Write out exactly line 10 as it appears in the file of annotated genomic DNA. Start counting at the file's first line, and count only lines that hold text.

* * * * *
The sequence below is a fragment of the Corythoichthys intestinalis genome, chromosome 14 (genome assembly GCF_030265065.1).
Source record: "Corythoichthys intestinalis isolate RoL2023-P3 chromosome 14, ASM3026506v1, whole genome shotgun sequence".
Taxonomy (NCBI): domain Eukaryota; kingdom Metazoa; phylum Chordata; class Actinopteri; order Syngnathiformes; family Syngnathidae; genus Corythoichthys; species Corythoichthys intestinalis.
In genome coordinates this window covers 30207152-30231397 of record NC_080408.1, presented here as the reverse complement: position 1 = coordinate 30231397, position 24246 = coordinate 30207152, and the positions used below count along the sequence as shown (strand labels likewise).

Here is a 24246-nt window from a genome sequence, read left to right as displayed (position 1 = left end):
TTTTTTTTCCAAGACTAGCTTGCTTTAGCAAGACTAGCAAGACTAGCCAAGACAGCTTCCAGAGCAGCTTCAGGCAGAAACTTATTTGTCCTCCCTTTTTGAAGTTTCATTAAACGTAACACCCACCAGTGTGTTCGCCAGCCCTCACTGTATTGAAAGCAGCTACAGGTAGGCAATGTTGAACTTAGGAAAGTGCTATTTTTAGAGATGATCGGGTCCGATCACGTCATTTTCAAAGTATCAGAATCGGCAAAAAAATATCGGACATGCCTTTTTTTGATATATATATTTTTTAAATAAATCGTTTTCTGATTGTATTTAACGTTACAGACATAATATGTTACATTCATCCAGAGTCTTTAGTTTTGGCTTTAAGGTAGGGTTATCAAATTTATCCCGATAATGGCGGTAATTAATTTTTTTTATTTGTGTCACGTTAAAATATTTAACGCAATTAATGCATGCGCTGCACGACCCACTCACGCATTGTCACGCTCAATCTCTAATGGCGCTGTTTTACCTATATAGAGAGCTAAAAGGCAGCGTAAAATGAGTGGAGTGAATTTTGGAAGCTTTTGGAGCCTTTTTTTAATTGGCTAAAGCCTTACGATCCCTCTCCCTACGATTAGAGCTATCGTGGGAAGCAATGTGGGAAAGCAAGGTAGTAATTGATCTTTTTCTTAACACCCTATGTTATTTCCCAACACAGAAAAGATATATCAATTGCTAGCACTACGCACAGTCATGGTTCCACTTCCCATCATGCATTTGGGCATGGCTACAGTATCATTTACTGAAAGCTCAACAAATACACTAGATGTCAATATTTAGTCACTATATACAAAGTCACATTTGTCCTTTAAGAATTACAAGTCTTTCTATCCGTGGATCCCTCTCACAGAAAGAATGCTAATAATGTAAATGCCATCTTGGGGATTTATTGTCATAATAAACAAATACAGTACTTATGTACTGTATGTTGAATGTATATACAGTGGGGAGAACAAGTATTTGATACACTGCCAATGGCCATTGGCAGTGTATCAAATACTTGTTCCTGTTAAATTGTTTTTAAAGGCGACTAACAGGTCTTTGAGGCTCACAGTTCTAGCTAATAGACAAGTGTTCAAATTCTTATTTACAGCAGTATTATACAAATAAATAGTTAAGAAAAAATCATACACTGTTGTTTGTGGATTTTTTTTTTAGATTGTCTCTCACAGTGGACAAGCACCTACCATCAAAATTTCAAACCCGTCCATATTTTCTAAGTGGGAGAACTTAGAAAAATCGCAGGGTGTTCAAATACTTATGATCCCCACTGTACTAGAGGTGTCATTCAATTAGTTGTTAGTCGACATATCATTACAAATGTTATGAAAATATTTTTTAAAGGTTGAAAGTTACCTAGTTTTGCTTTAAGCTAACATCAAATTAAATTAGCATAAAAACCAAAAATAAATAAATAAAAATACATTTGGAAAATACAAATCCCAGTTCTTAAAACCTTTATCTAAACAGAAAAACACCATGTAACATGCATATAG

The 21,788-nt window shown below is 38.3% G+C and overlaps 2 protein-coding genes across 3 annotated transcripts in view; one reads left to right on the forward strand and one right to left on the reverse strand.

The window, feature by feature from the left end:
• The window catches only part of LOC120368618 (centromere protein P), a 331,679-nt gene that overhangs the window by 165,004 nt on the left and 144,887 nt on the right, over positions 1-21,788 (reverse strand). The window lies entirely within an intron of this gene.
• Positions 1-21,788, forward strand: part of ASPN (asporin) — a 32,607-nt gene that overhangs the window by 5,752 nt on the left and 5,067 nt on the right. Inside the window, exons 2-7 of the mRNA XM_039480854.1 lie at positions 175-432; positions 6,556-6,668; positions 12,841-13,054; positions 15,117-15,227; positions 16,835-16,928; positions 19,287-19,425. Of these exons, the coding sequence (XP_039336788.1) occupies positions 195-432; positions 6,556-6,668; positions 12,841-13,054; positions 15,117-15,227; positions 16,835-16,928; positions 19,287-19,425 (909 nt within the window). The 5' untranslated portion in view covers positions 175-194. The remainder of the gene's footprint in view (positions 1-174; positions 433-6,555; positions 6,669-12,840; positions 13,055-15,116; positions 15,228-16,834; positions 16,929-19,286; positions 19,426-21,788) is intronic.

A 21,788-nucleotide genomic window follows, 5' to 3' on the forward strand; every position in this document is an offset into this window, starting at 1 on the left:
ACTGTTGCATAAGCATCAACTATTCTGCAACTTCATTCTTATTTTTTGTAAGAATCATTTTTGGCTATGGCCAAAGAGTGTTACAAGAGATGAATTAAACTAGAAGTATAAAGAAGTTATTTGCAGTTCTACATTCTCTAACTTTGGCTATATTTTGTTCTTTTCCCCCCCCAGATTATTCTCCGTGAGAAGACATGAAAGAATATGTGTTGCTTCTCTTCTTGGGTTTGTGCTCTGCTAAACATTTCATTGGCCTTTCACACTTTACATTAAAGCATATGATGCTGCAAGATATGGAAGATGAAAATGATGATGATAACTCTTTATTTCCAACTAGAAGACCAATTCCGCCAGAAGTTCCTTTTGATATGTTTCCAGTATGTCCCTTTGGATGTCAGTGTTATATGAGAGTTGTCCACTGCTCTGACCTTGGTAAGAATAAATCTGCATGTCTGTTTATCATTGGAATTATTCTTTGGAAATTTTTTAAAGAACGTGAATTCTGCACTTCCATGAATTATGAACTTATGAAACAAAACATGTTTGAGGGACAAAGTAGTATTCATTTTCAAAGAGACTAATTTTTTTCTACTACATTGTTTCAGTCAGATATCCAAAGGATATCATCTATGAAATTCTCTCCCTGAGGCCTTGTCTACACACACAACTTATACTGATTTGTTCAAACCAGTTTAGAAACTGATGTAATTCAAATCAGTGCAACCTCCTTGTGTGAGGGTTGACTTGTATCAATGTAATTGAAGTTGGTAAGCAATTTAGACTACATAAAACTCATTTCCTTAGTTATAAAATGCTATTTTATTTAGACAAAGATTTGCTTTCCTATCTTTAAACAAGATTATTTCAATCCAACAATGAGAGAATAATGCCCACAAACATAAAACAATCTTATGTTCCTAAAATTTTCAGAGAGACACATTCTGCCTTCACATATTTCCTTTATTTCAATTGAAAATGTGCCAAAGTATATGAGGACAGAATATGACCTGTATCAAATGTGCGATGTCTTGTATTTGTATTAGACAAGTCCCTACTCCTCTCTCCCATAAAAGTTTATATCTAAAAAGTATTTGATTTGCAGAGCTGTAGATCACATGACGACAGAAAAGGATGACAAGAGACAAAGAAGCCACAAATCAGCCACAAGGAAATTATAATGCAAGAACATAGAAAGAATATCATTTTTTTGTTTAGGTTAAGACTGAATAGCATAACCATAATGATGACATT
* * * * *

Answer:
• Positions 1-21,788, forward strand: part of ASPN (asporin) — a 32,607-nt gene that overhangs the window by 5,752 nt on the left and 5,067 nt on the right. Inside the window, exons 2-7 of the mRNA XM_039480854.1 lie at positions 175-432; positions 6,556-6,668; positions 12,841-13,054; positions 15,117-15,227; positions 16,835-16,928; positions 19,287-19,425. Of these exons, the coding sequence (XP_039336788.1) occupies positions 195-432; positions 6,556-6,668; positions 12,841-13,054; positions 15,117-15,227; positions 16,835-16,928; positions 19,287-19,425 (909 nt within the window). The 5' untranslated portion in view covers positions 175-194. The remainder of the gene's footprint in view (positions 1-174; positions 433-6,555; positions 6,669-12,840; positions 13,055-15,116; positions 15,228-16,834; positions 16,929-19,286; positions 19,426-21,788) is intronic.